IFRS 16 ‘Leases’ replaces IAS 17 ‘Leases’ as from 1 January 2019, with some important changes in the accounting by lessees. Under IAS 17, lessees distinguished between operating and finance leases, and capitalised only finance leases. Under IFRS 16, lessees must capitalise all leases, and is exempt from doing so only for short-term or low-value leases.

Lessor accounting is broadly unchanged, and a distinction between operating and finance leases is still needed.

IFRS 16 provides extensive guidance in relation to the accounting for changes connected to lease agreements – a challenging area for accountants. In this respect, lessee accountants need to distinguish between reassessments and modifications, whilst lessor accountants distinguish between operating and finance leases.

Lessee Accounting: Changes Based On A Clause In The Original Contract

A reassessment is necessary when the change is based on a clause in the original contract.

Let’s say the contract states that annual rental payments amount to €10,000 fixed plus an amount based on an inflation index. In this case, at the commencement date of the lease agreement, it is almost impossible to predict what all the payments over the lifetime of the lease will be.

Thus, every time that a change in payments occurs based on the reference to the index, the lease liability is reassessed and remeasured.

Increases in payments that are stated in the contract and can be calculated at inception (such as a clause stating a 5% increase every three years) do not require this remeasurement in spite of the variability in payments, since the payments are all known beforehand.

Another type of change based on a clause in the original contract is when lease payments are variable and separate from the lease liability measurement (for instance, when the lessee pays a percentage of annual sales made to the lessor). This type of variability is booked in profit and loss in the same period in which the sales were made, and is technically not a reassessment.

Lessee Accounting: Changes Based On A Renegotiation Of Original Terms

IFRS 16 provides for lease modifications which differ from reassessments. These cater for situations in which the parties decide to renegotiate the terms after inception of the contract. Common types of modifications that could occur in the context of an original lease of two offices (ground floor and first floor) for a fixed 5-year term with a payment of €30,000 per annum include:

  1. Discussions to add a third office in the lease contract, with a commensurate revision of lease payments.
  2. Discussions of removal of one of the offices in the original agreement.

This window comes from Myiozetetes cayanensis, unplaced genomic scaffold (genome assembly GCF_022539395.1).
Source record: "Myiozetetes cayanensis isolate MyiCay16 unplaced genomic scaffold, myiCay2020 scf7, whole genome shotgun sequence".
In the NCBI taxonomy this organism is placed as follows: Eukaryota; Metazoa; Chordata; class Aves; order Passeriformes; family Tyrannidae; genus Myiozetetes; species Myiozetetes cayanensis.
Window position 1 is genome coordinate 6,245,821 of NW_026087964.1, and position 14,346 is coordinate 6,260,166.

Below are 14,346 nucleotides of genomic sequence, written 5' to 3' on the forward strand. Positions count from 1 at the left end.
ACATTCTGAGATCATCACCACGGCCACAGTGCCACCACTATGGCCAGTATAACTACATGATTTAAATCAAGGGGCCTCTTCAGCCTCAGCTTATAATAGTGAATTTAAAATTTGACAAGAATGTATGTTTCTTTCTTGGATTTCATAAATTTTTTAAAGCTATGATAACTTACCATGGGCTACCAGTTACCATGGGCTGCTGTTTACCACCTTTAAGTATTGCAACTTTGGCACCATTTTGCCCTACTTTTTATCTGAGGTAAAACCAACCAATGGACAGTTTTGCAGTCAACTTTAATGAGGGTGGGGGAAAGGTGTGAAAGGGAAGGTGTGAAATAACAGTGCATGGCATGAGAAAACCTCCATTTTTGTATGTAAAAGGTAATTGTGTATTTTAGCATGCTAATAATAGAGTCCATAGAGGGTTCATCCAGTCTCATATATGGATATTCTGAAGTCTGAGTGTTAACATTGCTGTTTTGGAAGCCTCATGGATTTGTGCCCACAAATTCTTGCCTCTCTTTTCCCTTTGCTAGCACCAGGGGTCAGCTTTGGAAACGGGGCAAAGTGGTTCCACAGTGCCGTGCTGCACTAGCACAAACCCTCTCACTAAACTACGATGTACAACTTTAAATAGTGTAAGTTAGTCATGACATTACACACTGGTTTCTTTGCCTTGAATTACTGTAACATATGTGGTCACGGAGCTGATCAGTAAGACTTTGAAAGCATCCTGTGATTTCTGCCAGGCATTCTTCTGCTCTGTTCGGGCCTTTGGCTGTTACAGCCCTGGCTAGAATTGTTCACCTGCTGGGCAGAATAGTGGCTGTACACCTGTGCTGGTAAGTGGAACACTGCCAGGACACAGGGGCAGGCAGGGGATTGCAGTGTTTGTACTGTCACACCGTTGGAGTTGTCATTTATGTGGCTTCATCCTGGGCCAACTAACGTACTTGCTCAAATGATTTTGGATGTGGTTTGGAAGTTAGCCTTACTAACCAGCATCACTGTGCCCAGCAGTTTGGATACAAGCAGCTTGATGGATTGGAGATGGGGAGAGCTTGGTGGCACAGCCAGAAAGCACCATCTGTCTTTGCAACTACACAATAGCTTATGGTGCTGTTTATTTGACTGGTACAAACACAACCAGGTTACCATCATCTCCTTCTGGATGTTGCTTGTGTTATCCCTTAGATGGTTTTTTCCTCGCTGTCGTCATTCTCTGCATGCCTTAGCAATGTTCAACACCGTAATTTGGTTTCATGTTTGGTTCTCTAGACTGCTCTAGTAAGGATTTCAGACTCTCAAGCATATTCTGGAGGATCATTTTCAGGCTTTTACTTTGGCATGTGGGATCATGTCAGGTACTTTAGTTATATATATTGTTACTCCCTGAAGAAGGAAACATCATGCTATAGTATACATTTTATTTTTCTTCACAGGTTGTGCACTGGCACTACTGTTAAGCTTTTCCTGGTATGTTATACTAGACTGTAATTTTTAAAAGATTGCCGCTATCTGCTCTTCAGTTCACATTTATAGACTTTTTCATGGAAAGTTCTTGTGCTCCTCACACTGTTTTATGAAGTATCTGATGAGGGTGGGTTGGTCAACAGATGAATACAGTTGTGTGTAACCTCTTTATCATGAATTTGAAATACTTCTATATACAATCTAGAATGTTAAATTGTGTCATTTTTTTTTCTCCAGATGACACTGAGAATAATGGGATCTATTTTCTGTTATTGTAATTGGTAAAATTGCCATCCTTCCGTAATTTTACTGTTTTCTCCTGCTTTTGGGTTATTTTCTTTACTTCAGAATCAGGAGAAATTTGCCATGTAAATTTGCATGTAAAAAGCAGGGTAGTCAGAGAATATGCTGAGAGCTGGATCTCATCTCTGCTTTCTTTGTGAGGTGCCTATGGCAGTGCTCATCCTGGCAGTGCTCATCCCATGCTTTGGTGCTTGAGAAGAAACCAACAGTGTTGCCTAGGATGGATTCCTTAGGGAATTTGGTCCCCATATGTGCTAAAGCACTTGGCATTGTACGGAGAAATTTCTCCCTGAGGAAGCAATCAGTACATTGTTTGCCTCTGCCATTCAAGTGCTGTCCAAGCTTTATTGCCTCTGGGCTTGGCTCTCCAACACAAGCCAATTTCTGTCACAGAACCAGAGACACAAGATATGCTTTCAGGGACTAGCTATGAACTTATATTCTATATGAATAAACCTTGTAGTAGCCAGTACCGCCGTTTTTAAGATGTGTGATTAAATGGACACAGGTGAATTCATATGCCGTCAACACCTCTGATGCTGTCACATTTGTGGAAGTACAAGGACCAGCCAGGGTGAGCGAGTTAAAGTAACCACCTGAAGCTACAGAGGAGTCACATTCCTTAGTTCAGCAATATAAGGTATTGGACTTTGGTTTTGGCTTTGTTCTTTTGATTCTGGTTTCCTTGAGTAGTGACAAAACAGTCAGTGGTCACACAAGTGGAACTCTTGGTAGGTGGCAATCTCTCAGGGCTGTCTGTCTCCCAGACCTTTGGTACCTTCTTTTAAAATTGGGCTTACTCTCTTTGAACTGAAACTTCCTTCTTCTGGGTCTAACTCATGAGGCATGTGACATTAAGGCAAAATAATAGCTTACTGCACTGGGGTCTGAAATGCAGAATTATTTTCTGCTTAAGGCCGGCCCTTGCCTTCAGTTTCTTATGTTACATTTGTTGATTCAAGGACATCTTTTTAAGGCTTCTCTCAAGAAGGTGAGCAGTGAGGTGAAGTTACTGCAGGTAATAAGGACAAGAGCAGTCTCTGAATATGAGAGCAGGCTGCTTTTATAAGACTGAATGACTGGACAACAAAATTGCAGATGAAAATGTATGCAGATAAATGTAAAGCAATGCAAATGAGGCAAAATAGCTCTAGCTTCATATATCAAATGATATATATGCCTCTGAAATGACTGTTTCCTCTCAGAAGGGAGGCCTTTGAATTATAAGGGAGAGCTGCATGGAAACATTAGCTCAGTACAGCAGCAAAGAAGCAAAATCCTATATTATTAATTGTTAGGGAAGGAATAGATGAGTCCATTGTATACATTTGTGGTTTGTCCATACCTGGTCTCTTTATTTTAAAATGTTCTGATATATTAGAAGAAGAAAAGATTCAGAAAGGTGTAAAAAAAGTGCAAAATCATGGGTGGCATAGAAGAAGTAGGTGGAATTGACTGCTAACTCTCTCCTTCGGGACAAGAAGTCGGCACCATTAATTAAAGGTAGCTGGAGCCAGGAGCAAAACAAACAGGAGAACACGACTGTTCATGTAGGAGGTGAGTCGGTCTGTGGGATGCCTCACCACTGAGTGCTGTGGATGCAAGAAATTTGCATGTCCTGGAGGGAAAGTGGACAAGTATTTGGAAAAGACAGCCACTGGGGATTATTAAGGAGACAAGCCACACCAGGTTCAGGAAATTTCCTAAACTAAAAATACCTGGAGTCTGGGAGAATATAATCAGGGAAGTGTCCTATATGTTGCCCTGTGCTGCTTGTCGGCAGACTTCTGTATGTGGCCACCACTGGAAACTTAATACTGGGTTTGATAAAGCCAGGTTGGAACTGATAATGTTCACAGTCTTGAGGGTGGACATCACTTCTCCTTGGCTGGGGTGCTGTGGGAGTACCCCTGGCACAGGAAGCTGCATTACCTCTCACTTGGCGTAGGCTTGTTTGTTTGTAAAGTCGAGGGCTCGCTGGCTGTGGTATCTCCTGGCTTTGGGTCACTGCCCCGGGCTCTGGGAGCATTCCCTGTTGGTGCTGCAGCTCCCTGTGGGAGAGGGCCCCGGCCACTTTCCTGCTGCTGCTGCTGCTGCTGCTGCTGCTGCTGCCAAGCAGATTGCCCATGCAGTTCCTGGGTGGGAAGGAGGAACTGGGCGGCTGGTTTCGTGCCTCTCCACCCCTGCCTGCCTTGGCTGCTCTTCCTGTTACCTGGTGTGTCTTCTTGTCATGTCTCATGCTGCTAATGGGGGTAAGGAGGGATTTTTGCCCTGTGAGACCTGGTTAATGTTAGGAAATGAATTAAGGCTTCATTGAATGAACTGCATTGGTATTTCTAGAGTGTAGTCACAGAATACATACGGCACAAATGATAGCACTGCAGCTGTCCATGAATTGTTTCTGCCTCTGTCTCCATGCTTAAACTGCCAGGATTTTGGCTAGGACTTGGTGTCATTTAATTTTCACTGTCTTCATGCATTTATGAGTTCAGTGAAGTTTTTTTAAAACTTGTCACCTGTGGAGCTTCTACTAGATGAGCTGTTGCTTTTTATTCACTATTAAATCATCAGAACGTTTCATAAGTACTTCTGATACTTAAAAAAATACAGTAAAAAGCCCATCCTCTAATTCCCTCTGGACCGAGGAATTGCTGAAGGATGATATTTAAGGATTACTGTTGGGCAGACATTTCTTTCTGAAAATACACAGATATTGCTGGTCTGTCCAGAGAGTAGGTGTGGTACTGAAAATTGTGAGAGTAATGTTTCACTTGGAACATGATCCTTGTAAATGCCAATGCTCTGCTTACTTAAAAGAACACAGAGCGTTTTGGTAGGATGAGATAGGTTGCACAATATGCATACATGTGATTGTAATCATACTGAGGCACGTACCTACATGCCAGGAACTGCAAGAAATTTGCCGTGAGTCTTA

3. Discussions to increase the lease term from 5 years to 8 years.
  4. Discussions to reduce the lease term from 5 years to 2 years.
  5. Discussions to revise payments from €30,000 to €40,000 due to a boom in the market.
  6. Discussions to revise 2020 and 2021 payments from €30,000 to €20,000 due to COVID-19.
  7. Discussions to revise payments from €30,000 to €25,000 due to general financial difficulties of the lessee.

The accounting treatment of the above situations varies.

Under IFRS 16, situation 1 is accounted for as a separate lease agreement.

Situation 3 is an increase in the scope of the lease. The lease liability is remeasured and a corresponding adjustment to the right-of-use asset is made.

Situations 2 and 4 are considered are decreases in the scope of the lease. They require a three-step process:

  • Step 1: assess the proportionate decrease in scope of the lease.
  • Step 2: reflect the proportionate decrease in the lease liability and right-of-use asset. The difference between the two is booked to profit or loss.
  • Step 3: remeasure the lease liability and adjust the right-of-use asset by the same amount.

Situations 5, 6 and 7 are changes in lease payments (and technically, they are not changes in the scope of the lease). They are treated similarly to increases in the scope of leases. However, the IASB has issued an important relaxation for certain COVID-19-Related Rent Concessions.

Lessor Accounting: Operating Leases

Modifications of operating leases are straightforward. In fact, the treatment is the same as a new lease.

Lessor Accounting: Finance Leases

Finance lease modifications can be treated as separate leases only if they are similar to situation 1 in the lessee section above (that is, assets increase with a commensurate adjustment to the consideration).

In other cases, the following question needs to be answered: if the modification was in place from day 1, would the lease have been classified as an operating lease instead?

If the answer is yes, the lease modification is accounted for as a new lease from the effective date of the modification, and the carrying amount of the underlying asset is measured as the net investment in the lease immediately before the date of the modification.

If the answer is no, meaning that the application of the modification to day 1 would have still resulted in the lease being classified as a finance lease, the lessor applies the requirements of modifications of financial instruments.

Changes in lease contracts can be challenging to account for correctly. For instance:

  • There may be multiple changes to a contract happening simultaneously.
  • When there are sub-leases, a change in one contract may be accompanied by another contract.
  • The remeasurement of a lease liability requires deciding on which discount rate to apply.
  • The determination of the correct lease term is a complex area in itself, and is driven by contract clauses.
  • The decision on whether a lease is a finance lease or an operating lease can also be judgemental.

For any assistance required in relation to lease accounting, please don’t hesitate to contact our helpdesk.